Uninsured cancer patients pay more, get less

Uninsured cancer patients pay more than twice as much out of pocket for their medical care than insured patients, but end up receiving half as much care, according to a new report. Hispanic cancer patients may be especially vulnerable within this trend: 20 percent of Hispanic cancer patients under age 65 lack insurance, compared with 11 percent of all uninsured cancer patients under age 65.

From the Health Behavior News Service:
UNINSURED CANCER PATIENTS PAY MORE, GET LESS CARE

By Becky Ham, Staff Writer
Health Behavior News Service

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Uninsured cancer patients pay more than twice as much out of pocket for their medical care than insured patients, but end up receiving half as much care, according to a new report.
Hispanic cancer patients may be especially vulnerable within this trend: 20 percent of Hispanic cancer patients under age 65 lack insurance, compared with 11 percent of all uninsured cancer patients under age 65.

Uninsured patients under 65 paid an average of $1,343 out of pocket for cancer care, while privately insured patients paid $549 and Medicare patients paid $390.

Although they pay more out of pocket, uninsured patients spend only half as much money overall on medical care, and therefore receive fewer services, according to Kenneth E. Thorpe, Ph.D., and David Howard, Ph.D., of Emory University.

“Uninsured patients had fewer overall provider encounters, inpatient admissions and outpatient hospital visits, physician office visits and emergency room visits,” they say.

“Every year about 200,000 of the 4 million or so patients undergoing treatment for cancer lack insurance,” Thorpe adds.

The researchers examined insurance and care costs over six months for 1,383 cancer patients nationwide, 81 of whom were uninsured. Among the cancer patients younger than age 65, 10 percent of white, 14 percent of black and 20 percent of Hispanic patients did not have insurance.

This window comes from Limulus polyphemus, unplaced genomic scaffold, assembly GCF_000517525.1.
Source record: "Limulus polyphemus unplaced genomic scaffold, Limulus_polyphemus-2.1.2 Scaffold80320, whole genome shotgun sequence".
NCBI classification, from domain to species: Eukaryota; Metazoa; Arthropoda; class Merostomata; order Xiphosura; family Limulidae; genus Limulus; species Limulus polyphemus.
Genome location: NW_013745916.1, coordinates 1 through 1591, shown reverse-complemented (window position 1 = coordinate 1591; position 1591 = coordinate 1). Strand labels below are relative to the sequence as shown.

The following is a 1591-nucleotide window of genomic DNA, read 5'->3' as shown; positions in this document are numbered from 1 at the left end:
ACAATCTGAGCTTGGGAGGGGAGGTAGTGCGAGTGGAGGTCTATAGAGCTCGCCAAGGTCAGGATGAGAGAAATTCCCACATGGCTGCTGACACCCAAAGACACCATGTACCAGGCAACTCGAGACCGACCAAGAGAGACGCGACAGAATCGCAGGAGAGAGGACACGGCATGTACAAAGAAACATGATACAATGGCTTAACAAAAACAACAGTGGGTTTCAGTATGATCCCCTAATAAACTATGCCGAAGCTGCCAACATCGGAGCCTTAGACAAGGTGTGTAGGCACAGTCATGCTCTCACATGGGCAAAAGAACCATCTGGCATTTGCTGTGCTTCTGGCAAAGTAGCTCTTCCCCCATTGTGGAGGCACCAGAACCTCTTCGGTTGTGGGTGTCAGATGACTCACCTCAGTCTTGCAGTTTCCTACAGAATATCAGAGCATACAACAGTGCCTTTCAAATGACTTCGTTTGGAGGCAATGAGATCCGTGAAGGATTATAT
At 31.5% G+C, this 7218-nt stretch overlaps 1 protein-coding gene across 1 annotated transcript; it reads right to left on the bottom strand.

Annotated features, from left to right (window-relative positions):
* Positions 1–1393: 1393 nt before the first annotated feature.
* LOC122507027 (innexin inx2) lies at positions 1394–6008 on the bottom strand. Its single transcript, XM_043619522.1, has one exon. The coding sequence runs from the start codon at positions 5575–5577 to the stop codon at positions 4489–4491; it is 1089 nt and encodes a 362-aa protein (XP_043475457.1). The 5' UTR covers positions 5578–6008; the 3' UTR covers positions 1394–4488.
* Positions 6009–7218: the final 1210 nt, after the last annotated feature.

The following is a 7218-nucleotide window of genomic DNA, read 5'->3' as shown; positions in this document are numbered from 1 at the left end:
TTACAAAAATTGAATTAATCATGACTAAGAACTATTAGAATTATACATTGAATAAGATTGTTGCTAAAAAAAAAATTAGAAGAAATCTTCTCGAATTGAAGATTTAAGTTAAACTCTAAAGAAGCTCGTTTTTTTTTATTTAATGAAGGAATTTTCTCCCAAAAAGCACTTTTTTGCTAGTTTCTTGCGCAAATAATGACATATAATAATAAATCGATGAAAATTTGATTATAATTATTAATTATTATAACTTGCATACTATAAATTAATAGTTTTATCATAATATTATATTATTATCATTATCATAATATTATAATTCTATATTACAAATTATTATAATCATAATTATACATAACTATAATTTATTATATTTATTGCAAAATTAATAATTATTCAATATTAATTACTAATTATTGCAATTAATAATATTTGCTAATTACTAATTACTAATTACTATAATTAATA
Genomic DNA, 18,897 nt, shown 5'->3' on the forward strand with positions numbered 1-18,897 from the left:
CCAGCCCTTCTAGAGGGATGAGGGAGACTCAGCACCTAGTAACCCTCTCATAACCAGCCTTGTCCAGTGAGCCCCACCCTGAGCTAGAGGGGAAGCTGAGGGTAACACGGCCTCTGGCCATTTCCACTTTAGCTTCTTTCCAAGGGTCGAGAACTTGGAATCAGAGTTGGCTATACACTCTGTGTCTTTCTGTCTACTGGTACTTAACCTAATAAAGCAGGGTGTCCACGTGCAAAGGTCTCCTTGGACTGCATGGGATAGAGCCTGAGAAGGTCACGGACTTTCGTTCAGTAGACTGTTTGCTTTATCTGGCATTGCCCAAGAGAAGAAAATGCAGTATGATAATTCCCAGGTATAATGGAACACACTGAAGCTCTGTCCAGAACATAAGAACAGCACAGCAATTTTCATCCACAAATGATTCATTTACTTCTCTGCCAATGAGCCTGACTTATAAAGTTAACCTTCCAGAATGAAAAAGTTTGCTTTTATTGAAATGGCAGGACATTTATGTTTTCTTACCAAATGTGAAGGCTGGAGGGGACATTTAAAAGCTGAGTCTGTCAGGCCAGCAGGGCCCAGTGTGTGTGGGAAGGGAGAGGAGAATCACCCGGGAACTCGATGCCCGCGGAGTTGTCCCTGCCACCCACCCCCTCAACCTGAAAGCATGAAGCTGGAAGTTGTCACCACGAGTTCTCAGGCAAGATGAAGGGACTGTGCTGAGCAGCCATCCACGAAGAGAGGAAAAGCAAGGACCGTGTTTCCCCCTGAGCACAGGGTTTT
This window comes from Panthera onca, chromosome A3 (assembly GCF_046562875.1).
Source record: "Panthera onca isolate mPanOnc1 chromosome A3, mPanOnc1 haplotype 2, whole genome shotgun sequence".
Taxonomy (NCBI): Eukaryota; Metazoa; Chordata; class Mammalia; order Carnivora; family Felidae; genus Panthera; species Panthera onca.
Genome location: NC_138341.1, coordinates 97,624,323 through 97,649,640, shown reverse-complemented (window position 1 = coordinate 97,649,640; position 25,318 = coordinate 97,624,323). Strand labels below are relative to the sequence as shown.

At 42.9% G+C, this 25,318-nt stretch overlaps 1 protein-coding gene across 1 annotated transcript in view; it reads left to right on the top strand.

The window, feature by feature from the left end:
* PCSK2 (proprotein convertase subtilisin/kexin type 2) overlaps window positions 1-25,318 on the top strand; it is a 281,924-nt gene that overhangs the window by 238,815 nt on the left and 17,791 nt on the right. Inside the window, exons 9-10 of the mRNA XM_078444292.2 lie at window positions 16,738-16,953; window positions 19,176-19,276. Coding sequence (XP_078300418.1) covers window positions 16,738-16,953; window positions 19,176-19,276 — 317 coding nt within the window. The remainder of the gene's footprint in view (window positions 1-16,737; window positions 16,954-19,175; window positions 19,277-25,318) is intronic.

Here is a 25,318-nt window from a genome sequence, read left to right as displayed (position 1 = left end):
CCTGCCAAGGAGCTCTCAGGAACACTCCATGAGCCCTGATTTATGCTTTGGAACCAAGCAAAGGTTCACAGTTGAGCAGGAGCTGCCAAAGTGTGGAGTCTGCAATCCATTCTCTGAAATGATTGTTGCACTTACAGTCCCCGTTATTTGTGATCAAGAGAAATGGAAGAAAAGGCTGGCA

The larger number of uninsured Hispanic patients may be due in part to lower rates of private insurance among Hispanics. Seventy percent of all cancer patients in the study had some sort of private health insurance, compared with 51 percent of Hispanic patients.

The researchers say that differences in cost and care should be examined in a larger sample of cancer patients to determine if these trends hold up in a national population.

The study was published in the April issue of Health Affairs and supported by the Commonwealth Fund.

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Health Behavior News Service: (202) 387-2829 or www.hbns.org.
Health Affairs can be viewed on the Web at www.healthaffairs.org.
For more information, contact Jon Gardner, (301) 656-7401 ext. 230, or [email protected] [email protected]

Center for the Advancement of Health
Contact: Ira R. Allen
Director of Public Affairs
202.387.2829
[email protected]

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